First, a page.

I was in Rabat last week at the Fondation Orient-Occident founded by our remarkable friend Yasmina Filali. Over 500 refugees, who have fled Iraq, Kurdistan, Afghanistan, Ivory Coast and the Congo, find purpose for their new lives in the Fondation’s welcoming building. On their long journey to Morocco, during months and years, they would wake up to a day of uncertainty, with miles to walk from civil unrest, abuse, rape and no future. People from these very diverse places have a space to cook, embroider, learn, play, sew, sing and perpetuate the creativity that is in their veins, spirits and souls. The Fondation allows them to have a social life, recreate a community and cling to hope for their culture.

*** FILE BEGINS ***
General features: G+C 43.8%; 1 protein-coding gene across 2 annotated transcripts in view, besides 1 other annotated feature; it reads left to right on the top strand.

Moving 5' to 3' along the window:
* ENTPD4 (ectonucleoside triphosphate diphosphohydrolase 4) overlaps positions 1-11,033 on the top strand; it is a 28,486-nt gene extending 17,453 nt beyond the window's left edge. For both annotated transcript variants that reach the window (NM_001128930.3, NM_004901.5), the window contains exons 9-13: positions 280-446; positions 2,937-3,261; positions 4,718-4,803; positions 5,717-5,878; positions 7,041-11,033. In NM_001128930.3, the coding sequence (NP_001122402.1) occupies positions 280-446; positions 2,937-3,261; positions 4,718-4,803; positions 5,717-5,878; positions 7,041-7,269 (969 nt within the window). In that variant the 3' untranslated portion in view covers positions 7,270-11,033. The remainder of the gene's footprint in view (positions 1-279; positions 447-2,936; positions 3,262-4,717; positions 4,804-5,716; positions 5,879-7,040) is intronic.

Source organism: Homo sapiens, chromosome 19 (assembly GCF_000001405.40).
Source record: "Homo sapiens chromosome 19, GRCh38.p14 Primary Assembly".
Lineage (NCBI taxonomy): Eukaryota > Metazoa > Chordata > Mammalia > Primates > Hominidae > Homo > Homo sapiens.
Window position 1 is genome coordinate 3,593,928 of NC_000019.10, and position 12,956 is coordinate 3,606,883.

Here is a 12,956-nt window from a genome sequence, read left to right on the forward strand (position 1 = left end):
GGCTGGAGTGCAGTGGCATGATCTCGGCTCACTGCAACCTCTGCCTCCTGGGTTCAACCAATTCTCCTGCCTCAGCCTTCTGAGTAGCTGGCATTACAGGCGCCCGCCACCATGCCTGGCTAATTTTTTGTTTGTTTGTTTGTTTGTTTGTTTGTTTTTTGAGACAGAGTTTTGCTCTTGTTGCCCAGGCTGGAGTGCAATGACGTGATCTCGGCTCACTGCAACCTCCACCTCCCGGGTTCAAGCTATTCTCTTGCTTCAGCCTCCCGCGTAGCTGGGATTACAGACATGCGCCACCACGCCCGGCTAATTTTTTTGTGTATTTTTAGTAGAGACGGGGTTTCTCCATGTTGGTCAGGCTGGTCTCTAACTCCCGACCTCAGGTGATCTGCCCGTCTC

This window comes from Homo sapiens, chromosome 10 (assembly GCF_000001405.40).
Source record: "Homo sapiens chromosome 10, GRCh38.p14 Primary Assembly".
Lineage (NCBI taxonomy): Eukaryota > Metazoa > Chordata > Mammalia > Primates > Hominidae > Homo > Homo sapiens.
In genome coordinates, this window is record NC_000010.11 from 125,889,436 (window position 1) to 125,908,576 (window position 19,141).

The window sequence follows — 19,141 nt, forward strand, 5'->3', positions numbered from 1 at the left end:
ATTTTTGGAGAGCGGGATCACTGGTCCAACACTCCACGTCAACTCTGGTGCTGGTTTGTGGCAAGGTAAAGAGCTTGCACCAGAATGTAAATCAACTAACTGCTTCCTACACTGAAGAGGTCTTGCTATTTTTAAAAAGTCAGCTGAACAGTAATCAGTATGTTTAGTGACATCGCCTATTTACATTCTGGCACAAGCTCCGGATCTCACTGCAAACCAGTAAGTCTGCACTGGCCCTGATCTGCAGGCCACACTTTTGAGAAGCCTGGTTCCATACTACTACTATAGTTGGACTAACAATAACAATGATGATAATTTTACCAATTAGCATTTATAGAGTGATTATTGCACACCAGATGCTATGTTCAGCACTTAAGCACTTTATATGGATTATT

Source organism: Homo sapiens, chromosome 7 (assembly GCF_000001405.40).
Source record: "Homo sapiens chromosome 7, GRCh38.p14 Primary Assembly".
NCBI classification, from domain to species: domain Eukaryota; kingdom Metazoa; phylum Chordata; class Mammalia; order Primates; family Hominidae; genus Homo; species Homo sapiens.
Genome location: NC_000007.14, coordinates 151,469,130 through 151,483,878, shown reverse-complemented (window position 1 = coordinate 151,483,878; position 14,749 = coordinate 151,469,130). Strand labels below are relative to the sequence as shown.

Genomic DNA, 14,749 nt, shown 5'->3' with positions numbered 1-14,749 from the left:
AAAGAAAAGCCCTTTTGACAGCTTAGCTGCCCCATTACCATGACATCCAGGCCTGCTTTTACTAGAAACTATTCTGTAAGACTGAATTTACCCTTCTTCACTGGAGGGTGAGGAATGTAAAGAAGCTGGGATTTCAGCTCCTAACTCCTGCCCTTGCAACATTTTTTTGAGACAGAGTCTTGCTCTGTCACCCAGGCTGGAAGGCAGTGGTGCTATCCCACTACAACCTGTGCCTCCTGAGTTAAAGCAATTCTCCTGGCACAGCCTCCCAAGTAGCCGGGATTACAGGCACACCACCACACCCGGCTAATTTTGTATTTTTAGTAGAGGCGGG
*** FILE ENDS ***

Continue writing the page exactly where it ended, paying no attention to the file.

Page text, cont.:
I went to Rabat in search of a choir for a New Yorker wedding that will take place at the end of summer in Jnane Tamsna. The bride would love to relive the beautiful sounds of the Harvard Krokodiloes choir. Several years ago, at Yasmina’s center, I heard fabulous a cappella songs in Lingala, one of the main Congolese languages. Listening to songs in a language you don’t understand enhances the beauty of the voices, and the polyphony of the rhythms. I think the exuberance of the vegetation of our gardens, lit by glittering candles and lanterns, will echo superbly the magic and mystery of these voices.